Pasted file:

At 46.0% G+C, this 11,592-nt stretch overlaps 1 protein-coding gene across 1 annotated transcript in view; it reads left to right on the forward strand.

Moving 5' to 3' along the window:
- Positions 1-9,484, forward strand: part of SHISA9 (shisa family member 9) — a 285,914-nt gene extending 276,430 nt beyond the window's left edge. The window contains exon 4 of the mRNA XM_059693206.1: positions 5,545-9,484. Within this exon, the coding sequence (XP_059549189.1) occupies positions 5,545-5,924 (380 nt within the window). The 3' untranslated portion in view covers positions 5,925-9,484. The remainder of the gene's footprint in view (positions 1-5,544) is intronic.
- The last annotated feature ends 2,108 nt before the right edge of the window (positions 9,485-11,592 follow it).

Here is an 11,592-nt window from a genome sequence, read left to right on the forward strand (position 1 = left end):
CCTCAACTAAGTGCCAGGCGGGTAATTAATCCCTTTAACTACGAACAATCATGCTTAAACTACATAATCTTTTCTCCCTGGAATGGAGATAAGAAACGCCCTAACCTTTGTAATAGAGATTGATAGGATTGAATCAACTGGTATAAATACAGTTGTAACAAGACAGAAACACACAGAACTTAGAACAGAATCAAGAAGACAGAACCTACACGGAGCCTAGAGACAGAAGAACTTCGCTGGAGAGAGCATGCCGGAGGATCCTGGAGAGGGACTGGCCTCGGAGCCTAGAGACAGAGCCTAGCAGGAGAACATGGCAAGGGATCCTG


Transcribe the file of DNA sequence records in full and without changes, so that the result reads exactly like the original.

At 46.0% G+C, this 11,592-nt stretch overlaps 1 protein-coding gene across 1 annotated transcript in view; it reads left to right on the forward strand.

Moving 5' to 3' along the window:
- Positions 1-9,484, forward strand: part of SHISA9 (shisa family member 9) — a 285,914-nt gene extending 276,430 nt beyond the window's left edge. The window contains exon 4 of the mRNA XM_059693206.1: positions 5,545-9,484. Within this exon, the coding sequence (XP_059549189.1) occupies positions 5,545-5,924 (380 nt within the window). The 3' untranslated portion in view covers positions 5,925-9,484. The remainder of the gene's footprint in view (positions 1-5,544) is intronic.
- The last annotated feature ends 2,108 nt before the right edge of the window (positions 9,485-11,592 follow it).

Here is an 11,592-nt window from a genome sequence, read left to right on the forward strand (position 1 = left end):
CCTCAACTAAGTGCCAGGCGGGTAATTAATCCCTTTAACTACGAACAATCATGCTTAAACTACATAATCTTTTCTCCCTGGAATGGAGATAAGAAACGCCCTAACCTTTGTAATAGAGATTGATAGGATTGAATCAACTGGTATAAATACAGTTGTAACAAGACAGAAACACACAGAACTTAGAACAGAATCAAGAAGACAGAACCTACACGGAGCCTAGAGACAGAAGAACTTCGCTGGAGAGAGCATGCCGGAGGATCCTGGAGAGGGACTGGCCTCGGAGCCTAGAGACAGAGCCTAGCAGGAGAACATGGCAAGGGATCCTG